• Broadcasters: CDNs help your live streaming content reach your end-users as close as possible to real-time. They also reduce buffer times and redistribute traffic during spikes.
  • Film and TV: Users can better stream live and on-demand content when it’s served by a CDN. The video content will load faster, and users (regardless of where they are) won’t have to watch the loading circle keep spinning.
  • Online Course Platforms: Most online courses rely heavily on video content. This is better served to consumers by nearby CDN servers, especially for high-trafficked courses with many users simultaneously taking the class.
  • Fitness Classes: You don’t want your stream to start lagging when your students are stuck in down dog. CDNs keep the user experience streamlined and immersive, as well as expand your potential audience base.
  • SaaS Companies: A CDN can help balance web requests when your API gets called millions or billions of times per day.
  • Ecommerce: You can’t afford for your online store to crash during Black Friday or holiday sales. Ensure every customer can watch your product videos, browse images, and complete checkout—even when the traffic reaches new all-time highs.

CDNs evolved to enable businesses to deliver content over the internet to anywhere in the world with less latency, lag, jitters, and time. However, a single CDN is still vulnerable to outages and crashes.

Regardless of your audience, traffic, or content, one CDN will never be as efficient or foolproof as a multi-CDN solution, which is why most modern-day businesses and streaming providers rely on a multi-CDN architecture.

But what are the key factors that make a multi-CDN different from a CDN, and what benefits can you expect with this upgrade? Below, we’ll walk you through everything you need to know about multi-CDNs, including how they work, who needs them, and use cases for opting for a multi-CDN over a CDN.

What is a Multi-CDN?

Multi-CDNs cache your content across multiple content delivery networks (CDNs) to increase your geographic coverage, improve performance, and reduce vulnerabilities.

Multi-CDNs combine several CDNs under one extensive global network to:

  • Expand geographic availability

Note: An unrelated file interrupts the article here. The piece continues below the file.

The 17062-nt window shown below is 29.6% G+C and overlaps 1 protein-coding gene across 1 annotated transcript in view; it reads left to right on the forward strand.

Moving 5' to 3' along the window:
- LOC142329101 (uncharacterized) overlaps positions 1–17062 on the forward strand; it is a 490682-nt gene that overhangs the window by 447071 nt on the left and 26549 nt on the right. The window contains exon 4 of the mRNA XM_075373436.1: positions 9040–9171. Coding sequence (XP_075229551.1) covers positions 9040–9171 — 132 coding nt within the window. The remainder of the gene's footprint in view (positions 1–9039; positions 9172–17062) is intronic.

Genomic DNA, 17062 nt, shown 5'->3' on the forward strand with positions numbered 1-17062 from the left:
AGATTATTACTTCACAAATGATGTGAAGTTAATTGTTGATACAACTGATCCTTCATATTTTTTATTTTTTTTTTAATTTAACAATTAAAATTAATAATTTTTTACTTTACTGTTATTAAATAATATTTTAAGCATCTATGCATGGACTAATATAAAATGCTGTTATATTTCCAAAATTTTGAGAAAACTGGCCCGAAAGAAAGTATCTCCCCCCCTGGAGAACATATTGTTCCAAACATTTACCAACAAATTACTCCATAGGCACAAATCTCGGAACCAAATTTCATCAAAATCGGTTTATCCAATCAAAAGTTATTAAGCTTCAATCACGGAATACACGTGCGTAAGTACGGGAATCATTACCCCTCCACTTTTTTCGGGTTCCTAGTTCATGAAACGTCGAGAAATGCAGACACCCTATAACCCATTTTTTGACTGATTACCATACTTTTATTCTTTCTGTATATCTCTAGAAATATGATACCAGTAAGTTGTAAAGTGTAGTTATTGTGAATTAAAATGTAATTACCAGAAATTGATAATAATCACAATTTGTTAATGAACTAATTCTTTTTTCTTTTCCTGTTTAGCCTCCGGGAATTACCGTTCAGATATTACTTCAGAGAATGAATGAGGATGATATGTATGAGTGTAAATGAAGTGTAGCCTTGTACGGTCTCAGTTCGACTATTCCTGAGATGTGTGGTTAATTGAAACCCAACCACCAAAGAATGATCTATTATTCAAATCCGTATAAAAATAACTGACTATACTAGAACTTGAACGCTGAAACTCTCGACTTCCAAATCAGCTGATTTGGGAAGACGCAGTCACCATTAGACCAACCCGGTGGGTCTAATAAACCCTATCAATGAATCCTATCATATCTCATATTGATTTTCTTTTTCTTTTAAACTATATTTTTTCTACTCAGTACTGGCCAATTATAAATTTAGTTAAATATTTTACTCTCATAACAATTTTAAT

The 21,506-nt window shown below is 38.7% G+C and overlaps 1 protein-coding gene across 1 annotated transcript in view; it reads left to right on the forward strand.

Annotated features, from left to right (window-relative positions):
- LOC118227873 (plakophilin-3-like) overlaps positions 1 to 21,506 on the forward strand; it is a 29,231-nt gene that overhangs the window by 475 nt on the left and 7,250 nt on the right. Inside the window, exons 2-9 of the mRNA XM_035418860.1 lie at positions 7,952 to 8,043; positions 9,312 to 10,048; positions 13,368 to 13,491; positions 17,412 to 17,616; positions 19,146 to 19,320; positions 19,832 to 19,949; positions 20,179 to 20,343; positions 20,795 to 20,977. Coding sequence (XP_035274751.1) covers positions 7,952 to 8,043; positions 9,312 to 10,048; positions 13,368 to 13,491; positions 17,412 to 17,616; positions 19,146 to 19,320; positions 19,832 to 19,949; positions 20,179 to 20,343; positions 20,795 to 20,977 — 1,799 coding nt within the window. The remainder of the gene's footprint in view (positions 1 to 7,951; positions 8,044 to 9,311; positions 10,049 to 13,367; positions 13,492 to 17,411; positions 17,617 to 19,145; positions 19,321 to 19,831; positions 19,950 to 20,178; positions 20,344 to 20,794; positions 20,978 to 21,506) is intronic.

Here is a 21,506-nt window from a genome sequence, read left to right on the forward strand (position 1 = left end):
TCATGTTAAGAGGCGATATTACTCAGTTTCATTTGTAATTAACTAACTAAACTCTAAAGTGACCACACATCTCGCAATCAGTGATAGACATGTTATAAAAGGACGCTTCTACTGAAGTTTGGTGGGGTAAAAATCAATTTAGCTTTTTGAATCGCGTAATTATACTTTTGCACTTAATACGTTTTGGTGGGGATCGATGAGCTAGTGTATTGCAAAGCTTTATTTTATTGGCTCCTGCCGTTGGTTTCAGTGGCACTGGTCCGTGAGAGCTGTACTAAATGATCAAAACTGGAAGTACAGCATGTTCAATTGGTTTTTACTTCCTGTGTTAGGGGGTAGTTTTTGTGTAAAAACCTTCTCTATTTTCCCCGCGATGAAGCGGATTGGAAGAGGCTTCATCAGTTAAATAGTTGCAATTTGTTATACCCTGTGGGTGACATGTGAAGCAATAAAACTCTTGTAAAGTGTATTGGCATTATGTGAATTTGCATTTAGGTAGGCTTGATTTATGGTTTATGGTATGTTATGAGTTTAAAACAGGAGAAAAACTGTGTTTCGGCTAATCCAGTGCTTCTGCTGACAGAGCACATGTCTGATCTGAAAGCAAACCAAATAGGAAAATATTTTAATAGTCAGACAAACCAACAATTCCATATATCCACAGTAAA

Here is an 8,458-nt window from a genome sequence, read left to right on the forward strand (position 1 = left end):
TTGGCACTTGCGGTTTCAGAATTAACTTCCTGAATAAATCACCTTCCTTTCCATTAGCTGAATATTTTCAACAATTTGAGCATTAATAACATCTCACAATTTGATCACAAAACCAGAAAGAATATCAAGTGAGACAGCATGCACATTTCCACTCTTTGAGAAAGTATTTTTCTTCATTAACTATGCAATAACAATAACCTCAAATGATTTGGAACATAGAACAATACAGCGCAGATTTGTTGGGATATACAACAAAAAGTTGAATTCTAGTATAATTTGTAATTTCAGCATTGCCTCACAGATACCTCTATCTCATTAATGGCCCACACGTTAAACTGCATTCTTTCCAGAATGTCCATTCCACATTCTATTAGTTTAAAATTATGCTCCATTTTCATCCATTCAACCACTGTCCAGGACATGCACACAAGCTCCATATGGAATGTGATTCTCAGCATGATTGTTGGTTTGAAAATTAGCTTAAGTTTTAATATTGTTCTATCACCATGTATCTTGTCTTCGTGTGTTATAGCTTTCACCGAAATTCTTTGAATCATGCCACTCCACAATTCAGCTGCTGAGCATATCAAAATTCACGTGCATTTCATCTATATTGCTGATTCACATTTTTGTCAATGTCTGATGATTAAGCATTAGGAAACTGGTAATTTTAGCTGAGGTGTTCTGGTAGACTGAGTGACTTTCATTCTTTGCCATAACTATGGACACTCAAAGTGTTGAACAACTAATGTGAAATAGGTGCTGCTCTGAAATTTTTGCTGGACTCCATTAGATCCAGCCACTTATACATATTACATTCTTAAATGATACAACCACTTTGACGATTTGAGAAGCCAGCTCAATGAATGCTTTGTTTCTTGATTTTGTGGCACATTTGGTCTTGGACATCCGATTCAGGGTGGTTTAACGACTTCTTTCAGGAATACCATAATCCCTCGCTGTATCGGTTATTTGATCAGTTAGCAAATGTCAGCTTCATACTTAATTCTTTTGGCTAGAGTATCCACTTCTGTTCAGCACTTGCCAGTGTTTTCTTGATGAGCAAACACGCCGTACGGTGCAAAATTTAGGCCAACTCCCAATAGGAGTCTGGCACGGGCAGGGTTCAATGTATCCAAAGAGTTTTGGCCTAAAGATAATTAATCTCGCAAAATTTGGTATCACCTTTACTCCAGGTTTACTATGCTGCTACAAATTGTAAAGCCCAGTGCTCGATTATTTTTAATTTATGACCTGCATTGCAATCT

• Accelerate transfer speed
  • Balance loads
  • Provide backups in case a CDN network goes down
  • Enhance website security and prevent attacks

A multi-CDN has the flexibility to make intelligent routing decisions based on downtime, location, and performance. When traffic spikes during a holiday and clogs servers, a multi-CDN can balance the load by re-routing requests to another available nearby CDN.

How is a Multi-CDN Different from a CDN?

Multi-CDNs are a combination of single CDN providers, but that accumulation causes quite a few differences.

Network Points of Presence (POPs)

A single CDN might only have network points of presence in a single country or region, but a multi-CDN solution could have POPs in hundreds of countries.

For example, if you used a US-based CDN to deliver content faster around the country, a new viewer in Spain might experience interruptions or slow download speeds. However, with a multi-CDN solution, your potential customer in Spain would ping a server from a closer CDN rather than all the way across the Atlantic Ocean.


Single CDN servers could become overwhelmed if you experience a massive surge in traffic or streams. While they could re-route traffic to the appropriate servers, there’s a chance the load could cause service disruptions, buffering, and lag.

The multi-CDN architecture ensures content delivery never slows down your business’s growth. Regardless of your size or video streaming requirements, you’ll have a solution you can trust to expand with your audience and content needs.

Backup Plan

While a CDN provides more reliability and uptime than a single origin server, they’re still susceptible to outages and crashes. A multi-CDN solution provides failover options so that your viewers and visitors never experience any downtime.

For example, JW Player’s multi-CDN approach has a network of POPs in 130+ countries to provide a 99.99% global delivery uptime. You can’t achieve uptime reliability like that with a single CDN.

What Does a Solid Multi-CDN Provide?

  • Performance: Multi-CDN setups reduce latency and improve loading times, leading to high-quality streaming and video-on-demand experiences.
  • Security: Multi-CDNs provide enhanced protection to prevent DDoS attacks and bot infiltration.
  • Scalability: Live stream and host as much video-on-demand content as you’d like without delivery becoming your limiting factor.
  • Reliability: Having multiple CDNs ensures your website or application doesn’t crash when there’s a single point of failure.
  • Cost-Savings: Multi-CDN providers often let you route to the cheaper option if multiple choices exist. And end-users pinging your edge network servers demand less bandwidth than distant calls to your origin server.

The Biggest Downside to Multi-CDNs

As you’d expect, a multi-CDN solution will almost always cost more than a single CDN provider. Multi-CDN systems must maintain more servers and additional routing complexities, and this increases the bill on your end.

It’s up to you to decide whether the advantages are worth the higher price tag, but the choice becomes a bit easier when you look at the return on investment.